- Catch-22: "Heller wallows in his own laughter and finally drowns in it. What remains is a debris of sour jokes, stage anger, dirty words, synthetic looniness, and the sort of antic behavior the children fall into when they know they are losing our attention." ~The New Yorker
- The Adventures of Huckleberry Finn: "A gross trifling with every fine feeling ... Mr. Clemens has no reliable sense of propriety." ~The Springfield Republican
- Leaves of Grass: "Whitman is as unacquainted with art as a hog is with mathematics." ~The London Critic
- To the Lighthouse: "Her work is poetry; it must be judged as poetry, and all the weaknesses of poetry are inherent in it." ~New York Evening Post
- on Emily Dickinson: "An eccentric, dreamy, half-educated recluse in an out-of-the-way New England village--or anywhere else--cannot with impunity set at defiance the laws of gravitation and grammar .... Oblivion lingers in the immediate neighborhood." ~Atlantic Monthly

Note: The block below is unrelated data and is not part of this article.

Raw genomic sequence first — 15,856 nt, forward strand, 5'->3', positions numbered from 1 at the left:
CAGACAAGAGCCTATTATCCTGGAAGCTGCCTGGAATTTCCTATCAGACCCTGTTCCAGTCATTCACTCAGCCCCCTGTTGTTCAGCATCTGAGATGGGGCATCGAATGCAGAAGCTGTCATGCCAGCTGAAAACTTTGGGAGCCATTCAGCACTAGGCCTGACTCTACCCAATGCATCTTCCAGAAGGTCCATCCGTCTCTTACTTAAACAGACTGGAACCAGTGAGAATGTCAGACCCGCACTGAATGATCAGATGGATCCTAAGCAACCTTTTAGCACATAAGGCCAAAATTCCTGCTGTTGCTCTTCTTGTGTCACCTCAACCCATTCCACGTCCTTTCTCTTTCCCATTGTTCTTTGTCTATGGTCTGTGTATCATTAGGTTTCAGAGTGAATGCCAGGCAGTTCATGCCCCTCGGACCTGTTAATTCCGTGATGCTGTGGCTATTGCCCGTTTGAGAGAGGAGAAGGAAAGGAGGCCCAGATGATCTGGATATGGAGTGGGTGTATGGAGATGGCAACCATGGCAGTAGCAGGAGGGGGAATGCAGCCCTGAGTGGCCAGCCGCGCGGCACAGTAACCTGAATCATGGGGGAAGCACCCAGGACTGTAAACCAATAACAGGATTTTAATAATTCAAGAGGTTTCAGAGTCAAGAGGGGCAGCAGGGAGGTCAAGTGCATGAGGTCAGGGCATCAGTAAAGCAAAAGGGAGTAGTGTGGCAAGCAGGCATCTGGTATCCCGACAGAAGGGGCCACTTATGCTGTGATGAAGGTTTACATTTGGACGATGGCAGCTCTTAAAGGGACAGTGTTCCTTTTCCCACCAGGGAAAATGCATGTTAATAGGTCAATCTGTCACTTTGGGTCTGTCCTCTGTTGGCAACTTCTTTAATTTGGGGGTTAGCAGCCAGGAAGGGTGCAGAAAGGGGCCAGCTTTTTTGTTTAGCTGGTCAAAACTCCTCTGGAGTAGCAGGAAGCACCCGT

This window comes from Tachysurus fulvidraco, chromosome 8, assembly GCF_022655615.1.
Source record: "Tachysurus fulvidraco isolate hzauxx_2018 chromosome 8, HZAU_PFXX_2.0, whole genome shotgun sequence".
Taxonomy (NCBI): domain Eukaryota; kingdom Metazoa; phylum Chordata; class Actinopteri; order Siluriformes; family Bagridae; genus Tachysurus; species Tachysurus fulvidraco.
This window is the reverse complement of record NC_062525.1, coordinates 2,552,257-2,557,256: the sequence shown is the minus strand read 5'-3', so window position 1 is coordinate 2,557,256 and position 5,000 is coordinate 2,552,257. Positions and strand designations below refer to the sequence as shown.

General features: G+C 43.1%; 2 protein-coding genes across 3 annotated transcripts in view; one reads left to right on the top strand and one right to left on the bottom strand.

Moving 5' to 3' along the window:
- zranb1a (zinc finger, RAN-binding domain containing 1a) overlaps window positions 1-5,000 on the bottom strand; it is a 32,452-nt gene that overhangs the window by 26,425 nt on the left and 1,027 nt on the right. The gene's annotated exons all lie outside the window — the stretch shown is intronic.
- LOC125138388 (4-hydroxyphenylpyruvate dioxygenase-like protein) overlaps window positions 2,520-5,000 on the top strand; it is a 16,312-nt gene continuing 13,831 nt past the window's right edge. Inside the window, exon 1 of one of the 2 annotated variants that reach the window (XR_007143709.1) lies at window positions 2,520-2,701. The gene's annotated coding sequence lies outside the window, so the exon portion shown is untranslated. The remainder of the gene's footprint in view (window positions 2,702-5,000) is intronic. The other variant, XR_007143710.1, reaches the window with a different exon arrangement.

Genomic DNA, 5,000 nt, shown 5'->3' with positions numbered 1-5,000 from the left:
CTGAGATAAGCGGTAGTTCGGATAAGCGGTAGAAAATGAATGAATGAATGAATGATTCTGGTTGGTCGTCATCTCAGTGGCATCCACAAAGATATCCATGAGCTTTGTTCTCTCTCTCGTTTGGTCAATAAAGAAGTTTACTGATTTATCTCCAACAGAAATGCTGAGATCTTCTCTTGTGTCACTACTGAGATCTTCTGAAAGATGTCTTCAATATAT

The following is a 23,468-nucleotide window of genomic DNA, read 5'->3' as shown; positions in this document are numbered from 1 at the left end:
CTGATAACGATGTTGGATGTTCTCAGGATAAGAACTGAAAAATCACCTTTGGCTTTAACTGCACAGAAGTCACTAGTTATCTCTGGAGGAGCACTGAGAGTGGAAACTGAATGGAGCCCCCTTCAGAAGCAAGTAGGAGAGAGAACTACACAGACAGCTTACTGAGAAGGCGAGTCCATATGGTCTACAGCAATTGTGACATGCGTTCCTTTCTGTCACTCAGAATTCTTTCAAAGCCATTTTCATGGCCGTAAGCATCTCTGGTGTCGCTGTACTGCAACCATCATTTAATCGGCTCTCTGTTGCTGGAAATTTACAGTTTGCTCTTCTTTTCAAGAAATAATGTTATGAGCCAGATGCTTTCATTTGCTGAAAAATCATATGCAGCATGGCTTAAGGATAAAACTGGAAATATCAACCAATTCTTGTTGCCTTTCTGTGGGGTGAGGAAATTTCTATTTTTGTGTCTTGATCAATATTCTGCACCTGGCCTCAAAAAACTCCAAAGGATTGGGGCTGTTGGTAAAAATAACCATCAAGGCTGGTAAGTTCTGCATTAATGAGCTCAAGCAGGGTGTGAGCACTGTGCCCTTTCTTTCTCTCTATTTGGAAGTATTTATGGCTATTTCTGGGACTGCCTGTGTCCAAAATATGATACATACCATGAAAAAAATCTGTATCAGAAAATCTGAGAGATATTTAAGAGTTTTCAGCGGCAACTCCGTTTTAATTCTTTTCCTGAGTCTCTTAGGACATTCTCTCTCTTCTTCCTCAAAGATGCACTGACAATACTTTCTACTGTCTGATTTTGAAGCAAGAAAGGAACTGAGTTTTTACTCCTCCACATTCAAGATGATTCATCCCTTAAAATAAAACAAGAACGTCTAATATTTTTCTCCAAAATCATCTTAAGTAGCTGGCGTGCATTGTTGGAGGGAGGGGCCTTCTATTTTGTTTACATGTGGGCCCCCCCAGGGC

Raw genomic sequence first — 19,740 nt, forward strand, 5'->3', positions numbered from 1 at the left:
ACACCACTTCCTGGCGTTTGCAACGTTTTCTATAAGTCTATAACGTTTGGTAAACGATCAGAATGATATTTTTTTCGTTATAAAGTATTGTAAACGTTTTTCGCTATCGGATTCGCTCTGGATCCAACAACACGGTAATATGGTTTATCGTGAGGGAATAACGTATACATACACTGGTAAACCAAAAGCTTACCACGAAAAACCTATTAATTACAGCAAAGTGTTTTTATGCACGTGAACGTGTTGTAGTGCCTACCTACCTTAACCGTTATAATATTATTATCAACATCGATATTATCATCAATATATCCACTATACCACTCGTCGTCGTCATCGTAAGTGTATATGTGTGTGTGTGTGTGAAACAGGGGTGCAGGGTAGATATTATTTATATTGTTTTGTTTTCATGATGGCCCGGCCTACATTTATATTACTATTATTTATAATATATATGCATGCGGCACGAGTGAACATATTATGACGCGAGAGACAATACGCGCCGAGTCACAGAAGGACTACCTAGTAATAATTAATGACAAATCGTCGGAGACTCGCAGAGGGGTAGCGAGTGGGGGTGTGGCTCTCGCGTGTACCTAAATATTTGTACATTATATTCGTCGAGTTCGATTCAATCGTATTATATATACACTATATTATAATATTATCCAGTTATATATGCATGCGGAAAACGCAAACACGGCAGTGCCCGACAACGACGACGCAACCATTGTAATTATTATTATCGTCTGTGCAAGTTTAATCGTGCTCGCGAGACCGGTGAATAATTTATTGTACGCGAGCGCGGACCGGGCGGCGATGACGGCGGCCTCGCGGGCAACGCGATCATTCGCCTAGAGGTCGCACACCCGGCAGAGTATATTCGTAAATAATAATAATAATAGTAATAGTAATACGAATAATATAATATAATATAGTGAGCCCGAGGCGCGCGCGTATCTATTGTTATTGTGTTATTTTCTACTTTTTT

Saturday, December 26, 2009
Or daze, as the case may be. In any case, I was happy to receive my copy of A Working Writer's Daily Planner for 2010 from the good people at Small Beer Press. It's a deal at $13.95, a handsome spiral-bound notebook full of handsome photos, deadlines for various contests, prompts for writers, and so on. I had merely contributed a few choice excerpts from Rotten Reviews (Pushcart Press, 1986; a reminder of how wrong we editors can be, as if anyone reading this post needs reminding) and Small Beer comped me a planner. The Council of Literary Magazines and Presses is full of kind folks who help each other out--and fast. Here is where I should insert a few personal examples of blowing it (there are several) and subsequent speedy rescue, but I'd rather list some rotten reviews. Think of these when you get your next rejection letter.
Wednesday, December 9, 2009
There's a sweet little review of Troy Jollimore's chapbook over on the CPITS blog, just the kind of thing the Bear likes to read in between the manuscripts she's evaluating. Yes, the Bear published it, so of course she thinks it's sweet. (You may have guessed by her profile that she likes sweets, period.) Please note the word "expansive" in the last line--that's an a four letters in, not an e. The Solipsist is perfectbound, with great cover art by Lyn Dillin.